If one cares to pursue a job and turn it into a career, our suggestion is to never stop learning about it. The moment one stops is the moment that other people will start to pass in terms of opportunity, notoriety, and, ultimately, success.
Also, learning the history behind a job or industry will make one more aware of how the business environment became the way it is.
Like the advertising agency.
When in college, we knew that advertising agencies existed and were powerful forces of nature in AdLand. Yes, while in university, we were convinced that we would be hired as a branding specialist for Fleishman-Hillard (F-H). Though we even met and dined with the area's senior vice president, that dream failed to come to fruition. Yet, though we wanted to be there, we were unaware about how "there" started.
Perhaps it is our generational folly that we failed to ask further questions, or perhaps the knowledge (or lack of) about the rise of advertising agencies isn't as popular and readily available as one would imagine.
Back in the day (meaning, late 1800s, early 1900s), businesses were allowed to publish messages in media describing what they were offering and how the customer could buy it. When pictures and images became more popular, the modern-day advertisement started to appear.
But there was a policy: Each ad the business ran must be different.
How could a business design, create, and deliver a huge number of different ads? Hiring that amount of people in a single department, back then, was ridiculous to think about.
Enter advertising agents.
These "contractors" first started by offering to run the finished ad from the business to whatever media channel the business was using. Then, as business got bigger, advertising agents offered to help create advertisements for businesses, since such a huge number of ads had to be made, since magazines and papers would only run different ads.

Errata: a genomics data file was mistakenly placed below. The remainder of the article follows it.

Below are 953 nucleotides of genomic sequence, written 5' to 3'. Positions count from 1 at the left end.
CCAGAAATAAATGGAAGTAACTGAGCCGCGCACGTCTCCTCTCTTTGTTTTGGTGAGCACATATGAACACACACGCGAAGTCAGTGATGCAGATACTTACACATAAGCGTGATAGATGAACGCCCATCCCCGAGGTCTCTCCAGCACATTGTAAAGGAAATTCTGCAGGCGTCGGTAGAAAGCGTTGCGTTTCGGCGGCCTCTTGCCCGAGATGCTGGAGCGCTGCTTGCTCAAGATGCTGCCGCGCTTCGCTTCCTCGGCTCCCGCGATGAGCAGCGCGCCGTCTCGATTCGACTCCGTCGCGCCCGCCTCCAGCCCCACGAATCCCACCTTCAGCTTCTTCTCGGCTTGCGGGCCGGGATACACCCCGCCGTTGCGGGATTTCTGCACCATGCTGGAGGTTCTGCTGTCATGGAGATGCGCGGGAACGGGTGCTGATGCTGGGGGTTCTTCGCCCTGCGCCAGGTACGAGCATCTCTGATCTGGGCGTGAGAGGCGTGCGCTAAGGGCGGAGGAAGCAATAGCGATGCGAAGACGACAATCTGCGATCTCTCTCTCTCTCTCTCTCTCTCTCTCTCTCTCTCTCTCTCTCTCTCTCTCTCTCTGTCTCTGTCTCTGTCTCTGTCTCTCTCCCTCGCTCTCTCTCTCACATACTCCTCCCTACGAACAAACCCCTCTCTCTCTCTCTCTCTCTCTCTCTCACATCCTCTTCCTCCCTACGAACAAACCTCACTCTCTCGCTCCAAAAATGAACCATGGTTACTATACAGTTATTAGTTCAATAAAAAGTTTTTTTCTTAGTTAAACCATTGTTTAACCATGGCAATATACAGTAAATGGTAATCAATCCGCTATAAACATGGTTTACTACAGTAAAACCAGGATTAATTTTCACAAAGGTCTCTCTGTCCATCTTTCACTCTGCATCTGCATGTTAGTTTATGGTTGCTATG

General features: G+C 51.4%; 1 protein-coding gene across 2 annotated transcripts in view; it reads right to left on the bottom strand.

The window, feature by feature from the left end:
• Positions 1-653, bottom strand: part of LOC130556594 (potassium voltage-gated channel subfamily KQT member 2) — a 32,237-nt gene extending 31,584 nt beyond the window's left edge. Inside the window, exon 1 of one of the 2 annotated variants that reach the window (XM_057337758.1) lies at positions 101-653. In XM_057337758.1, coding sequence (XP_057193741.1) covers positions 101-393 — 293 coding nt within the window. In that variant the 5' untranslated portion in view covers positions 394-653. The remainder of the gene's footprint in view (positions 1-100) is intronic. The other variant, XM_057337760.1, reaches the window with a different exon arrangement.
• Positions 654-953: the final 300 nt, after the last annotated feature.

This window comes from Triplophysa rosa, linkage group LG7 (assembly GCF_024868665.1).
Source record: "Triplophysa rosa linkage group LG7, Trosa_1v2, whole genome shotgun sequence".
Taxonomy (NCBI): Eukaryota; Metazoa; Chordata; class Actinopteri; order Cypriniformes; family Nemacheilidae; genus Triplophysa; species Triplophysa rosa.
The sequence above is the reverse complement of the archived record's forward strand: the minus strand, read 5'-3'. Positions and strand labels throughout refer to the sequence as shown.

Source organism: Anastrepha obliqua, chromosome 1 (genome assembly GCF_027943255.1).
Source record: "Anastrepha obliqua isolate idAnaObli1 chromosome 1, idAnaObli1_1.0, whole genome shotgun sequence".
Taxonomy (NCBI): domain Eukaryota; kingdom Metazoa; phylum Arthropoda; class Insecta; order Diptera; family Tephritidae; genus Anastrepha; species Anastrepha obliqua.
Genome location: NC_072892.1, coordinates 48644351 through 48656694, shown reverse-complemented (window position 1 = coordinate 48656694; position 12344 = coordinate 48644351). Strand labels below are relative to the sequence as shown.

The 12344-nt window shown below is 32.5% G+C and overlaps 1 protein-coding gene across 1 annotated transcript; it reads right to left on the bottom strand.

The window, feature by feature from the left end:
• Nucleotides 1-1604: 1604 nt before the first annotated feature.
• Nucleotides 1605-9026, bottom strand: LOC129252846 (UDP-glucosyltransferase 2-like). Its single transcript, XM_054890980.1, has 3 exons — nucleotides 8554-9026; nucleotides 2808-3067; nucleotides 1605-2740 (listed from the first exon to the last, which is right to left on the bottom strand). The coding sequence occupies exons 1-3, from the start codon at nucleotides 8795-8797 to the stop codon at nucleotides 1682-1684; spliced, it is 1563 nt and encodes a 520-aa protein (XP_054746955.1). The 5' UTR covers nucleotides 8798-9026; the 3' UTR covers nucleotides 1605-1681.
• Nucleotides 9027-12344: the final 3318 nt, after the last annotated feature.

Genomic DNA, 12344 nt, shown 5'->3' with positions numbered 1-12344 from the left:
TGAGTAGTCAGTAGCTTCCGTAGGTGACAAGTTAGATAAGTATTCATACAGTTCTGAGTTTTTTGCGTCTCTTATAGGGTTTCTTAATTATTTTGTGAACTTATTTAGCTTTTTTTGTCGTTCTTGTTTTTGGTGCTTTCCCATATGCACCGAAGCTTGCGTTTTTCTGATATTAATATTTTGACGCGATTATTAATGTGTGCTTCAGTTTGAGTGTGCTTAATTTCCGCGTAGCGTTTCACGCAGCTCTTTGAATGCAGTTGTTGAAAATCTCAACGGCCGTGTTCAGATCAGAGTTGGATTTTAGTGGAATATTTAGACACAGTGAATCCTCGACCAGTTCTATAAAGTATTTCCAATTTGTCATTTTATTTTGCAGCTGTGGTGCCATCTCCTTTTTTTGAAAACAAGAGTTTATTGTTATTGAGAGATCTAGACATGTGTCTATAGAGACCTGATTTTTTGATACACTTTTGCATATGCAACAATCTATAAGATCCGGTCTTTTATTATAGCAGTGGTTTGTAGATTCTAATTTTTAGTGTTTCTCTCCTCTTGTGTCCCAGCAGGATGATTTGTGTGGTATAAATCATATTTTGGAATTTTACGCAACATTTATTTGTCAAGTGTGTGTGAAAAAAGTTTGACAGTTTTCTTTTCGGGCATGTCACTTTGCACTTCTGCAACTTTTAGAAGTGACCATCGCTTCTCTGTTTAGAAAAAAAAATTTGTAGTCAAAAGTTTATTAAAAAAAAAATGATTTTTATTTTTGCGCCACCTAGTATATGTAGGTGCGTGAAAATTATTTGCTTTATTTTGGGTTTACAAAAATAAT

Now, you see today's ad agency landscape: a group fighting not just for relevancy, but more just paying methods, no-spec work, and a decent relationship with brands.
What happened to the days when both sides saw the value in each other?
Back then, no company would say, "If you run 20 ads back to the media folks, we'll pay you no later than 30 days after you do it." No, that's bad business.
On the flip side, an ad agent back then wouldn't promise, "If we run 20 ads to the media folks, we'll guarantee a sales boost of 15%." No, that's poor forecasting and a lack of information.
It's clear that today's brands and agencies need to renew expectations and rules of the road in order to bring a happy face to everyone.
Hopefully, we can take a page from the past.
Dwayne W. Waite Jr. is partner and principal at JDW: The Charlotte Agency, a marketing and advertising shop in Charlotte, NC. He enjoys consumer behavior, economics, and football.
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